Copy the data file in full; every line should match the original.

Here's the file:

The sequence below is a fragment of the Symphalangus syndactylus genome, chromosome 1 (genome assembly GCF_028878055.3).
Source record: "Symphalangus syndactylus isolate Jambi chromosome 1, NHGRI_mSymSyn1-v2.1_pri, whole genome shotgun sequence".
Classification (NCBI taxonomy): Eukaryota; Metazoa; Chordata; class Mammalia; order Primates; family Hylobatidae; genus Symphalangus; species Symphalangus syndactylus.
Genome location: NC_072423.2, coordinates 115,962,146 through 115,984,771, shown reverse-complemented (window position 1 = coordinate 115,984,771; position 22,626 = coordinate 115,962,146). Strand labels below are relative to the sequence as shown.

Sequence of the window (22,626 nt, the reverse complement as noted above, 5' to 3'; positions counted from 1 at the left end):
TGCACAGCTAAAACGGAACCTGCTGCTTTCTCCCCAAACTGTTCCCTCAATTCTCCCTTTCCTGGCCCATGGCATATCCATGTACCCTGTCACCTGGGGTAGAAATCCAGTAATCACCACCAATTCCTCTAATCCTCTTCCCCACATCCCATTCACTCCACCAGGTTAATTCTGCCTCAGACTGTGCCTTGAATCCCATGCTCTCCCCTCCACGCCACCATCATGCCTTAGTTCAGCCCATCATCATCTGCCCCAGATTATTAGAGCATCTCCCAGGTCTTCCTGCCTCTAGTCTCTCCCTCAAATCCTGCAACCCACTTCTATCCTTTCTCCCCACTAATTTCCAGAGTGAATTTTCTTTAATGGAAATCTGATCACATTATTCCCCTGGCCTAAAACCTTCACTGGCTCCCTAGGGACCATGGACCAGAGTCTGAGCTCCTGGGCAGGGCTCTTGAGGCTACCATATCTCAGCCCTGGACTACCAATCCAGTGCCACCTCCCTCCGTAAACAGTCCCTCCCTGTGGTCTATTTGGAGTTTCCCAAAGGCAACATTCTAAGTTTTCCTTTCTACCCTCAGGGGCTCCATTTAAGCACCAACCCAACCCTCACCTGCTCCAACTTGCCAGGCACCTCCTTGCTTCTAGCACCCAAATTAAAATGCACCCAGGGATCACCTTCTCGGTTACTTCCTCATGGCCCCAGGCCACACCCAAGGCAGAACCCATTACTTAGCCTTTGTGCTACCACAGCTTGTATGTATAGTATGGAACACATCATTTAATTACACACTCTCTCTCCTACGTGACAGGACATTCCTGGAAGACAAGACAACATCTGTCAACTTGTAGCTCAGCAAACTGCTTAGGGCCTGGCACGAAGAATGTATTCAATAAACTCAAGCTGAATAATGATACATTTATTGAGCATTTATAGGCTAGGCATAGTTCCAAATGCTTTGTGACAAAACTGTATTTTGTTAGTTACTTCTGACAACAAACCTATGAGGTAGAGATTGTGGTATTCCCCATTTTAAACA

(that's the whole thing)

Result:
The sequence below is a fragment of the Symphalangus syndactylus genome, chromosome 1 (genome assembly GCF_028878055.3).
Source record: "Symphalangus syndactylus isolate Jambi chromosome 1, NHGRI_mSymSyn1-v2.1_pri, whole genome shotgun sequence".
Classification (NCBI taxonomy): Eukaryota; Metazoa; Chordata; class Mammalia; order Primates; family Hylobatidae; genus Symphalangus; species Symphalangus syndactylus.
Genome location: NC_072423.2, coordinates 115,962,146 through 115,984,771, shown reverse-complemented (window position 1 = coordinate 115,984,771; position 22,626 = coordinate 115,962,146). Strand labels below are relative to the sequence as shown.

Sequence of the window (22,626 nt, the reverse complement as noted above, 5' to 3'; positions counted from 1 at the left end):
TGCACAGCTAAAACGGAACCTGCTGCTTTCTCCCCAAACTGTTCCCTCAATTCTCCCTTTCCTGGCCCATGGCATATCCATGTACCCTGTCACCTGGGGTAGAAATCCAGTAATCACCACCAATTCCTCTAATCCTCTTCCCCACATCCCATTCACTCCACCAGGTTAATTCTGCCTCAGACTGTGCCTTGAATCCCATGCTCTCCCCTCCACGCCACCATCATGCCTTAGTTCAGCCCATCATCATCTGCCCCAGATTATTAGAGCATCTCCCAGGTCTTCCTGCCTCTAGTCTCTCCCTCAAATCCTGCAACCCACTTCTATCCTTTCTCCCCACTAATTTCCAGAGTGAATTTTCTTTAATGGAAATCTGATCACATTATTCCCCTGGCCTAAAACCTTCACTGGCTCCCTAGGGACCATGGACCAGAGTCTGAGCTCCTGGGCAGGGCTCTTGAGGCTACCATATCTCAGCCCTGGACTACCAATCCAGTGCCACCTCCCTCCGTAAACAGTCCCTCCCTGTGGTCTATTTGGAGTTTCCCAAAGGCAACATTCTAAGTTTTCCTTTCTACCCTCAGGGGCTCCATTTAAGCACCAACCCAACCCTCACCTGCTCCAACTTGCCAGGCACCTCCTTGCTTCTAGCACCCAAATTAAAATGCACCCAGGGATCACCTTCTCGGTTACTTCCTCATGGCCCCAGGCCACACCCAAGGCAGAACCCATTACTTAGCCTTTGTGCTACCACAGCTTGTATGTATAGTATGGAACACATCATTTAATTACACACTCTCTCTCCTACGTGACAGGACATTCCTGGAAGACAAGACAACATCTGTCAACTTGTAGCTCAGCAAACTGCTTAGGGCCTGGCACGAAGAATGTATTCAATAAACTCAAGCTGAATAATGATACATTTATTGAGCATTTATAGGCTAGGCATAGTTCCAAATGCTTTGTGACAAAACTGTATTTTGTTAGTTACTTCTGACAACAAACCTATGAGGTAGAGATTGTGGTATTCCCCATTTTAAACA